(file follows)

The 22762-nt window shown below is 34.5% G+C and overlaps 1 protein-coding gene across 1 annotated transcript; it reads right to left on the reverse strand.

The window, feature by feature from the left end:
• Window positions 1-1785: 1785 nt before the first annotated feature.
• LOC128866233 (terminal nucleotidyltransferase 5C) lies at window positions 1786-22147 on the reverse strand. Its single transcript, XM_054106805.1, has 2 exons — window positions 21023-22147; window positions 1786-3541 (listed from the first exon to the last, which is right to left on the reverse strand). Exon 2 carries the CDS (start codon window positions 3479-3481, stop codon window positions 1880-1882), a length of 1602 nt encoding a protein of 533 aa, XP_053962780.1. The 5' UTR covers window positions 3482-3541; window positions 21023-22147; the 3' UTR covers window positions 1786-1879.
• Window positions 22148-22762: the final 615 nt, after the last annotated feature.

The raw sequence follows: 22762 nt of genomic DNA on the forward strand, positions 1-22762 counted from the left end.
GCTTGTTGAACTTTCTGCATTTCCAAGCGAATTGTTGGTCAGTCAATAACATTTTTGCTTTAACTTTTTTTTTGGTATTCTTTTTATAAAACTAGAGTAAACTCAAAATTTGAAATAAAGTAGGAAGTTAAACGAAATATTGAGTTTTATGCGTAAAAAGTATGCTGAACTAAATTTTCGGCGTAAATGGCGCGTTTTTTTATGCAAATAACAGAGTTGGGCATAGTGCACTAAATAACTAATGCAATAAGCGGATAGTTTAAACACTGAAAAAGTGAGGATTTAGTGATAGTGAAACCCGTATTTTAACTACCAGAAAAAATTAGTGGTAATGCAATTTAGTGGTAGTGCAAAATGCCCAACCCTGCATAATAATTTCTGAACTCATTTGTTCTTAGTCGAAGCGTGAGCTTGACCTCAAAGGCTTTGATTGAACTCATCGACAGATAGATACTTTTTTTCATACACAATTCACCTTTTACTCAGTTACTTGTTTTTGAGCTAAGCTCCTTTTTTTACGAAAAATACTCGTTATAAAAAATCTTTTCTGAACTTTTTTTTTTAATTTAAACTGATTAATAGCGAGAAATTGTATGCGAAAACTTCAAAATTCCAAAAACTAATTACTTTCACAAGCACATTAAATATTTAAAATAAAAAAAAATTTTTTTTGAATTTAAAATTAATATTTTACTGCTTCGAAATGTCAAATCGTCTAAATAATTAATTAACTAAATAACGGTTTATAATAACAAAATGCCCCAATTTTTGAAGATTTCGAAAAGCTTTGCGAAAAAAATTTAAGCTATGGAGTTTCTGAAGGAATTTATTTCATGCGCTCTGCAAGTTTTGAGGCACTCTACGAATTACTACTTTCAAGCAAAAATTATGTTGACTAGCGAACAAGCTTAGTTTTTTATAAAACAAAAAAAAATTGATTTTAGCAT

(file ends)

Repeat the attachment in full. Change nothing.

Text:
The 22762-nt window shown below is 34.5% G+C and overlaps 1 protein-coding gene across 1 annotated transcript; it reads right to left on the reverse strand.

The window, feature by feature from the left end:
• Window positions 1-1785: 1785 nt before the first annotated feature.
• LOC128866233 (terminal nucleotidyltransferase 5C) lies at window positions 1786-22147 on the reverse strand. Its single transcript, XM_054106805.1, has 2 exons — window positions 21023-22147; window positions 1786-3541 (listed from the first exon to the last, which is right to left on the reverse strand). Exon 2 carries the CDS (start codon window positions 3479-3481, stop codon window positions 1880-1882), a length of 1602 nt encoding a protein of 533 aa, XP_053962780.1. The 5' UTR covers window positions 3482-3541; window positions 21023-22147; the 3' UTR covers window positions 1786-1879.
• Window positions 22148-22762: the final 615 nt, after the last annotated feature.

The raw sequence follows: 22762 nt of genomic DNA on the forward strand, positions 1-22762 counted from the left end.
GCTTGTTGAACTTTCTGCATTTCCAAGCGAATTGTTGGTCAGTCAATAACATTTTTGCTTTAACTTTTTTTTTGGTATTCTTTTTATAAAACTAGAGTAAACTCAAAATTTGAAATAAAGTAGGAAGTTAAACGAAATATTGAGTTTTATGCGTAAAAAGTATGCTGAACTAAATTTTCGGCGTAAATGGCGCGTTTTTTTATGCAAATAACAGAGTTGGGCATAGTGCACTAAATAACTAATGCAATAAGCGGATAGTTTAAACACTGAAAAAGTGAGGATTTAGTGATAGTGAAACCCGTATTTTAACTACCAGAAAAAATTAGTGGTAATGCAATTTAGTGGTAGTGCAAAATGCCCAACCCTGCATAATAATTTCTGAACTCATTTGTTCTTAGTCGAAGCGTGAGCTTGACCTCAAAGGCTTTGATTGAACTCATCGACAGATAGATACTTTTTTTCATACACAATTCACCTTTTACTCAGTTACTTGTTTTTGAGCTAAGCTCCTTTTTTTACGAAAAATACTCGTTATAAAAAATCTTTTCTGAACTTTTTTTTTTAATTTAAACTGATTAATAGCGAGAAATTGTATGCGAAAACTTCAAAATTCCAAAAACTAATTACTTTCACAAGCACATTAAATATTTAAAATAAAAAAAAATTTTTTTTGAATTTAAAATTAATATTTTACTGCTTCGAAATGTCAAATCGTCTAAATAATTAATTAACTAAATAACGGTTTATAATAACAAAATGCCCCAATTTTTGAAGATTTCGAAAAGCTTTGCGAAAAAAATTTAAGCTATGGAGTTTCTGAAGGAATTTATTTCATGCGCTCTGCAAGTTTTGAGGCACTCTACGAATTACTACTTTCAAGCAAAAATTATGTTGACTAGCGAACAAGCTTAGTTTTTTATAAAACAAAAAAAAATTGATTTTAGCAT